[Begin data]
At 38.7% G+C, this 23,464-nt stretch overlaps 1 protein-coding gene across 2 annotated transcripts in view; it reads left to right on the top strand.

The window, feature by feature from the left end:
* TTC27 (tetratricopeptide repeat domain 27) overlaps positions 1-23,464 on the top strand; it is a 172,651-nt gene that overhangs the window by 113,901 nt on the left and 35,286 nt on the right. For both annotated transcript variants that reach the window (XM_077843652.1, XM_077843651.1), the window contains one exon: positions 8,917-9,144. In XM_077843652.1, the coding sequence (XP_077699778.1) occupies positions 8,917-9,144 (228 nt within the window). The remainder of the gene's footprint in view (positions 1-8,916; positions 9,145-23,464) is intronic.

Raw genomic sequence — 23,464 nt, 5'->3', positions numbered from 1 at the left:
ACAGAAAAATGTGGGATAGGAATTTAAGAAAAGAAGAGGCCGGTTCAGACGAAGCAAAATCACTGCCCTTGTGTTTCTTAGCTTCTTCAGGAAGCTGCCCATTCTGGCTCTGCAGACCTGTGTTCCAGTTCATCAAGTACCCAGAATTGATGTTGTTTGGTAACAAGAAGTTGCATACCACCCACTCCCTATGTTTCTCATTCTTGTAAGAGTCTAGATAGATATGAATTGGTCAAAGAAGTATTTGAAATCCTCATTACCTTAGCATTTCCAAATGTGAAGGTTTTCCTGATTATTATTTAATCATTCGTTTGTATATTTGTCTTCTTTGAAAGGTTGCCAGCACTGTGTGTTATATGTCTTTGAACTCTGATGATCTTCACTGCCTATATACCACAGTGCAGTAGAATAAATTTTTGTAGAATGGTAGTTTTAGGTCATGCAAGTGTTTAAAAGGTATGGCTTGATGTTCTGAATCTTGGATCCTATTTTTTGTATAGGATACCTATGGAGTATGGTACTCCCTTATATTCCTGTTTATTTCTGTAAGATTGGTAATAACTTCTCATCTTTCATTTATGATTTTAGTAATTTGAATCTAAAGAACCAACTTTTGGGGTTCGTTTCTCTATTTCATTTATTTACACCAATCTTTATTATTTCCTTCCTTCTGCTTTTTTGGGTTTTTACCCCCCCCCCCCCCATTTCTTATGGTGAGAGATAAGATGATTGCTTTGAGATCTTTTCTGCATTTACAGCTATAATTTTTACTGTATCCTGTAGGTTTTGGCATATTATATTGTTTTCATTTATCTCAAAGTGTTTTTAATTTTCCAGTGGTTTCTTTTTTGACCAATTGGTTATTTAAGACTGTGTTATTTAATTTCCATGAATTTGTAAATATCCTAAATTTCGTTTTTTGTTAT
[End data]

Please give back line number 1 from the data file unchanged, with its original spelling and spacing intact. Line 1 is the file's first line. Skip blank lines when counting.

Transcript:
At 38.7% G+C, this 23,464-nt stretch overlaps 1 protein-coding gene across 2 annotated transcripts in view; it reads left to right on the top strand.